CALIFORNIA AIR RESOURCES BOARD
State Water Resources Control Board
901 "P" Street
July 25, 1985
85-11-1 Public Meeting to Consider a Status Report to 001
the Board Regarding the Impacts of the Program
for the Certification of Federally Certified
Light-Duty Vehicles for Sale in California.
85-11-2 Public Hearing to Consider Amendments to 017
Regulations Regarding the Certification of
Federally Certified Light-Duty Motor Vehicles
for Sale in California.
85-11-3 Public Hearing to Consider Adoption of Sections 047
90608-90611, Title 17, California Administrative
Code, Regarding the Acid Deposition Fee Program.
a. Closed Session
1. Personnel (as authorized by State Agency Open Meeting
Act, Govt. Code Sec. 11126(a).)
2. Litigation (Pursuant to the attorney-client privilege,
Evidence Code Sec. 950-962, and Govt. Code Sec.
b. Research Proposals
c. Delegations to Executive Officer
ITEM NO.: 85-11-1
Status Report to the Board Regarding the Impacts of the Program
for the Certification of Federally Certified Light-Duty Vehicles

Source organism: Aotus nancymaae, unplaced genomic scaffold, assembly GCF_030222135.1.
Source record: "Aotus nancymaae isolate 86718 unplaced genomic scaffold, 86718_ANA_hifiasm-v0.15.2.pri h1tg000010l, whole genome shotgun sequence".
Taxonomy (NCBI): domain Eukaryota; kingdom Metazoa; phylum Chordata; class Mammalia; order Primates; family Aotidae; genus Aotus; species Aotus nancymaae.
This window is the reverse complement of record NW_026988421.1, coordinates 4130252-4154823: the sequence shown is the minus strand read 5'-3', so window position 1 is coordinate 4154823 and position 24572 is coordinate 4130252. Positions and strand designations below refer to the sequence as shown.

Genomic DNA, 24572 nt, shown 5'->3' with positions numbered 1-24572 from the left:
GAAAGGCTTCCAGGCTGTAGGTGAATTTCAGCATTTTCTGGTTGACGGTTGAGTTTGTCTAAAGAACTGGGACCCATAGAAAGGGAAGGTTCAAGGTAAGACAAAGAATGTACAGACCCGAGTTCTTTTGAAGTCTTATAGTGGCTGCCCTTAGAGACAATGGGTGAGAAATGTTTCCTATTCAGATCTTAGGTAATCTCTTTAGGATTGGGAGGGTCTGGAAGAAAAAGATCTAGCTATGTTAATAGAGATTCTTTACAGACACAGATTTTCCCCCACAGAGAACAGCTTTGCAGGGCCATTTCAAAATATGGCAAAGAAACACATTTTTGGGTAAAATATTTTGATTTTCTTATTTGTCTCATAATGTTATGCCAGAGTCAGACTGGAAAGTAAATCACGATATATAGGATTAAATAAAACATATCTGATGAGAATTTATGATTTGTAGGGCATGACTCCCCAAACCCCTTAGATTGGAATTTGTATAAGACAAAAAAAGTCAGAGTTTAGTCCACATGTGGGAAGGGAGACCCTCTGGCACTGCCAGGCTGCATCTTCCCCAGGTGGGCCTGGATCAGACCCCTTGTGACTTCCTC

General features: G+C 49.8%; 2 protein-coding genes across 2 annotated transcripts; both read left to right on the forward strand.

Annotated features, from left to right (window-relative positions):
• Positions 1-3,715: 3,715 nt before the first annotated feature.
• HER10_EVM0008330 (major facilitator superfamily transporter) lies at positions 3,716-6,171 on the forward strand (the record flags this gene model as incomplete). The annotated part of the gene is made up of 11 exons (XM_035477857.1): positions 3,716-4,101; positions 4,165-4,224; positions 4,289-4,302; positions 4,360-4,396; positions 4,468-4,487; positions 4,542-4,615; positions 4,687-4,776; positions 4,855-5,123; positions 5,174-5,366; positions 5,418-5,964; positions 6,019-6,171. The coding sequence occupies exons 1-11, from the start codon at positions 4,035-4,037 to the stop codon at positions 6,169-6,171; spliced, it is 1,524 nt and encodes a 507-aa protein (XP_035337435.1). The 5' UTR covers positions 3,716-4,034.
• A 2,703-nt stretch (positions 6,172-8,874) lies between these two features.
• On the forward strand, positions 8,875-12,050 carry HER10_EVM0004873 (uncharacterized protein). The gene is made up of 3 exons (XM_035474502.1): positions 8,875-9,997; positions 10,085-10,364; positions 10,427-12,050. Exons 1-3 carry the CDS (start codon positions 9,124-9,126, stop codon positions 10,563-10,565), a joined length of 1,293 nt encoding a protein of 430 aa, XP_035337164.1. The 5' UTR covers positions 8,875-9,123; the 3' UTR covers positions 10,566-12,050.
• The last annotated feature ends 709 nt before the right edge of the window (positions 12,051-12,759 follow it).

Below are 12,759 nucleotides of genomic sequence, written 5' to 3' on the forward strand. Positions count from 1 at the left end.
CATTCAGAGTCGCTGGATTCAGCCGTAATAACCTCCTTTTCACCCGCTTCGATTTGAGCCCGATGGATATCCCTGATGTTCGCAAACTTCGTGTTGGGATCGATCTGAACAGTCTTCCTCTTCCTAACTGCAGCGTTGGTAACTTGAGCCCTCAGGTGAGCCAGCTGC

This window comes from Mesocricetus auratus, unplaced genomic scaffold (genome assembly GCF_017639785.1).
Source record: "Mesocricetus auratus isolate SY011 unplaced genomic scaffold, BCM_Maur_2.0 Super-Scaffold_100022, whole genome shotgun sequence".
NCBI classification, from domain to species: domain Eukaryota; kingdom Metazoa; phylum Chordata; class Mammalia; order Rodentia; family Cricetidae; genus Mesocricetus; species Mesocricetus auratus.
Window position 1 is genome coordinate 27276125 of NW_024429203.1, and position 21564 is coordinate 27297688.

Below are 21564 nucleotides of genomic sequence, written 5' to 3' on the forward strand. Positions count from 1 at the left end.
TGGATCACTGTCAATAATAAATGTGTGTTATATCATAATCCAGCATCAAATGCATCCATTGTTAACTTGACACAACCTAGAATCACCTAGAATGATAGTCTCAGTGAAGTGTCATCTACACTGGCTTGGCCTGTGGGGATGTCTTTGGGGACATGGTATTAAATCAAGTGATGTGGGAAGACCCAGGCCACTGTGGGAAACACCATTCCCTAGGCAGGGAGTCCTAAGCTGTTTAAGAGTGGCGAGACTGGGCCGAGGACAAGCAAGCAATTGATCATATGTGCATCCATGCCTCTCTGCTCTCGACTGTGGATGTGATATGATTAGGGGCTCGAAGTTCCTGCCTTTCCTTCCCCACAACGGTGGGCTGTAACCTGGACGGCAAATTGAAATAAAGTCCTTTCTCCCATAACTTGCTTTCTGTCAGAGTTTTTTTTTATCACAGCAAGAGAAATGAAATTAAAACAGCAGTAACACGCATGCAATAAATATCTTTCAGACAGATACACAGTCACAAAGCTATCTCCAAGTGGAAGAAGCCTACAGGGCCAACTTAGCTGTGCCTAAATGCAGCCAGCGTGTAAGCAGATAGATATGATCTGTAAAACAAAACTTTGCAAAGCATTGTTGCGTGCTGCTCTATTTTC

for Sale in California.
In 1981, the California Legislature amended Health and Safety
Code Section 43102 (Stats. 1981, Ch 1185, AB 965) to allow the
sale of a limited number of federally-certified vehicles in
California. In response to the statute, the Board adopted
regulations implementing a one-year trial program for the 1983
model year. The initial program provided a mechanism for
offsetting oxides of nitrogen (NOx) emissions for passenger cars
(only the 1983 NOx standard was more stringent than the
corresponding federal standards), and hydrocarbon (HC), carbon
monoxide (CO), and NOx for light-duty trucks.
On July 28, 1983, the Board approved the extension of the program
through the 1987 model year. At the December 15, 1983 public
hearing, the Board extended the program to include trading of
particulate emissions for the 1985 model year only. In order to